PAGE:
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Photo Credit: DAVID F. ASHTON - Alanna Risse says her work, Riffle at Tideman, conveys the feeling of water motion. Friends and supporters of the Johnson Creek Watershed Council (JCWC) gathered at their offices on an evening at the start of autumn to see entries in their 2014 art show entitled, “This is the Land the Sunset Washes”.

“We happy to see so many people come to our annual Johnson Creek Art Show,” smiled JCWC Executive Director Matt Clark, for whom it turned out to be one of his last public events for the organization. More on that in a moment.

“This annual event is important to our mission, because it helps people see our watershed in a new and different way,” Clark told THE BEE. “It helps people see and admire Johnson Creek in a way that they perhaps didn’t, twenty years ago.

“And, this enables us to see things in the watershed with new eyes, and a new appreciation for nature, even though it’s in an urban setting.”

The work of five artists were on display for guests to view while they enjoyed live music, a glass of wine, and light hors d'oeuvres.

One of the artists, Kailyn Bowen Marcus, talked about her pen-and-ink-with-gold-leaf work which she calls “Seed”.

“It’s the image of a mustard seed,” Bowen Marcus said. “It’s like the mustard seed parable from the Bible; to my mind it’s about ‘paying it forward’. I consider this kind of a meditation piece about doing good works for the earth and others.”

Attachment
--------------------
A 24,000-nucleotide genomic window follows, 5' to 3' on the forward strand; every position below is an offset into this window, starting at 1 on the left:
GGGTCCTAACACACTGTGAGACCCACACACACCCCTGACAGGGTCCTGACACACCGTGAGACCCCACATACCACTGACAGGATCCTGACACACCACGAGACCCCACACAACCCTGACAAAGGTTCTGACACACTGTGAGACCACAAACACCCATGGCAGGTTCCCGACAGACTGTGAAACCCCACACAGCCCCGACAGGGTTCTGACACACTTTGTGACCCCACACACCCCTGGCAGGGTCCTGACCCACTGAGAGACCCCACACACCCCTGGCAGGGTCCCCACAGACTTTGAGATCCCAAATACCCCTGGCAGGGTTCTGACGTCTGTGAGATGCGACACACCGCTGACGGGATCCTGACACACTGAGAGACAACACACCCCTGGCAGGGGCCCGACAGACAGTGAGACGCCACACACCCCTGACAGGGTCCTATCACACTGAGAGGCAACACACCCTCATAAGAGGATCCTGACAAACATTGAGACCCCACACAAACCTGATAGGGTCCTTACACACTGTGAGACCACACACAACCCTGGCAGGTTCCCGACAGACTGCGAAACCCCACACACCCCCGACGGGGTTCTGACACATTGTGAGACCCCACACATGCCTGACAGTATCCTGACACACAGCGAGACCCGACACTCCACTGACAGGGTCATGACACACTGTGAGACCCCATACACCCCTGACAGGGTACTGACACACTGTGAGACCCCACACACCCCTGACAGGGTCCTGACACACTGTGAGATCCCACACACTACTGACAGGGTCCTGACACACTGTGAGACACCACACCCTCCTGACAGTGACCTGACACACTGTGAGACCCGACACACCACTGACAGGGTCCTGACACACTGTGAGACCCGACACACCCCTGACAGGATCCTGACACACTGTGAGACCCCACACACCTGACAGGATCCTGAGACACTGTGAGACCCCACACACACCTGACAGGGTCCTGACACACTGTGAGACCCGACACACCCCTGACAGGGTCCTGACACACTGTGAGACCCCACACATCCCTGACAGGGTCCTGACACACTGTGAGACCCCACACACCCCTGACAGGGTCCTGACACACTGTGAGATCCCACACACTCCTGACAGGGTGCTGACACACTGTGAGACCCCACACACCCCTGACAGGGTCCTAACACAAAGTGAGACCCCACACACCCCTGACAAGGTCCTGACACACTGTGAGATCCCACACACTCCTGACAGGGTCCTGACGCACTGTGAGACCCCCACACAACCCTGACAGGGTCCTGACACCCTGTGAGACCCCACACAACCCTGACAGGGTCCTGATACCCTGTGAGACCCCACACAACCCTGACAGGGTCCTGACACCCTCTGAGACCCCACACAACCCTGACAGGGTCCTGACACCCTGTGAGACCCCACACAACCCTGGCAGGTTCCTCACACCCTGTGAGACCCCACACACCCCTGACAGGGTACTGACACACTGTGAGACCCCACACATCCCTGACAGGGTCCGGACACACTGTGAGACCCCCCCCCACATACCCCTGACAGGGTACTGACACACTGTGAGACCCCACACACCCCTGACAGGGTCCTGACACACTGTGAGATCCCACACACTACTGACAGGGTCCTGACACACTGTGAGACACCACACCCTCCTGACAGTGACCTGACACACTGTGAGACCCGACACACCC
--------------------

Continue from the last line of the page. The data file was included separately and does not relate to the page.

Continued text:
Another of the artists, Alanna Risse, spoke about her work entitled “Riffle at Tideman”. The acrylic on panel image was inspired by photos she took along the creek in Johnson Tideman Park, Risse explained. “As you know, a riffle is like a ‘mini rapid’. I really get into the motion of water, and wanted to do a painting that illustrated that motion.”

The casual show appeared to be enjoyed by all who attended, and it supports the work of the Johnson Creek Watershed Council. A few days later, Matt Clark announced his plans to depart from his seven-year position heading the JCWC: “In January, my wife, Abby, our two boys, Rowan and Quillan, and I will be moving to Loja, Ecuador where I have accepted a position with a tropical conservation organization (Nature and Culture

International). “Abby and I both have lived previously in Latin America, and it’s been a dream of ours to return there to share that experience with our sons.” A search for his successor has begun.

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